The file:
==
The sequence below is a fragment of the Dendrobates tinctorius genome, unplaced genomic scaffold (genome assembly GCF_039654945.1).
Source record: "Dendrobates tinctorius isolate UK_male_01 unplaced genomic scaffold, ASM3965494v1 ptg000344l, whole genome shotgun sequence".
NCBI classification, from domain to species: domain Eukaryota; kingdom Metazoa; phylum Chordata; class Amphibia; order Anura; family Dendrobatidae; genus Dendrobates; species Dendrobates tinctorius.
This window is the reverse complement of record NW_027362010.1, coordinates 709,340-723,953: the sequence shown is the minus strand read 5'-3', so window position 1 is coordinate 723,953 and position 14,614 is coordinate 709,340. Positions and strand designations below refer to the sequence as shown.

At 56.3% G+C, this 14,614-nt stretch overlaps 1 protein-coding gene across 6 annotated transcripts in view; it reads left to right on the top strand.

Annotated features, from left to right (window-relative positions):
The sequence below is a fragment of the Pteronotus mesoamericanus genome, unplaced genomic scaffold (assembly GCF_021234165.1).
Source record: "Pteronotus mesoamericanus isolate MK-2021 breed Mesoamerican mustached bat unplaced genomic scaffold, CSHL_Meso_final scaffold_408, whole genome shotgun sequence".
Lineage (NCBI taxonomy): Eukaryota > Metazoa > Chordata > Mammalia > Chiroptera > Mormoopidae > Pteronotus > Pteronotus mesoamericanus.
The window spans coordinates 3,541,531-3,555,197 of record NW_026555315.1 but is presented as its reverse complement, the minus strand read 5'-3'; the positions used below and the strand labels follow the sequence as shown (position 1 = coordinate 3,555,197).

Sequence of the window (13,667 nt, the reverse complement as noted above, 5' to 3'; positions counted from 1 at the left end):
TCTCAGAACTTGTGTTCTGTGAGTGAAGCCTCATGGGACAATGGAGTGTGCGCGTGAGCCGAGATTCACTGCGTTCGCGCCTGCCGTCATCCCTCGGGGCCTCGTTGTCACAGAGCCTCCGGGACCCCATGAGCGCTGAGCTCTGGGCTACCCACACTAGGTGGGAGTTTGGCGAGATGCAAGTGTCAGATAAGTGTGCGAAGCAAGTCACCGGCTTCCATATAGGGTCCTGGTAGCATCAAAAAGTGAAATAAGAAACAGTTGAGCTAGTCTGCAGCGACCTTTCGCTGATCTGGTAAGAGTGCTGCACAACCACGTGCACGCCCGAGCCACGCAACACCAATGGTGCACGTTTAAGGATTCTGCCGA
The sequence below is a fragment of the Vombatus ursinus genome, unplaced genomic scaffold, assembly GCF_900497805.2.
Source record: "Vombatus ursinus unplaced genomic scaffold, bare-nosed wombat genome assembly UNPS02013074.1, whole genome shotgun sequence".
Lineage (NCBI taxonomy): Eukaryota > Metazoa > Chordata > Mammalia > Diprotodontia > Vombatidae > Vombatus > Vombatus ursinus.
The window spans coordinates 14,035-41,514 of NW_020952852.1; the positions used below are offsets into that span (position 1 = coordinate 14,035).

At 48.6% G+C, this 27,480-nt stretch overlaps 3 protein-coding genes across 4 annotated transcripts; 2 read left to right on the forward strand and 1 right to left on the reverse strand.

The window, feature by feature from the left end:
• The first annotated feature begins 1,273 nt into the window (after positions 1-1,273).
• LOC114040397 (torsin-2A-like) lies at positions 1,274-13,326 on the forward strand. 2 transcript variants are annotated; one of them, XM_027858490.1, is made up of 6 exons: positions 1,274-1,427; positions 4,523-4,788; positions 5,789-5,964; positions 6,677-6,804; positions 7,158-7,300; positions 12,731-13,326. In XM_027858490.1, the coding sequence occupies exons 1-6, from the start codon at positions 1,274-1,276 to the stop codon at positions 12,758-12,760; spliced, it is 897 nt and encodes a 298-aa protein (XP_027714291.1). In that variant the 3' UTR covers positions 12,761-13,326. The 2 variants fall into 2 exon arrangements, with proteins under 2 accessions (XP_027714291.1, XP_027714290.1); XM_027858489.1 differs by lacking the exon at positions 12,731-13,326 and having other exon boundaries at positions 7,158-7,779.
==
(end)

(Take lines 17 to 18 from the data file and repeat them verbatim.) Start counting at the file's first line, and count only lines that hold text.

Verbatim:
At 48.6% G+C, this 27,480-nt stretch overlaps 3 protein-coding genes across 4 annotated transcripts; 2 read left to right on the forward strand and 1 right to left on the reverse strand.

The window, feature by feature from the left end: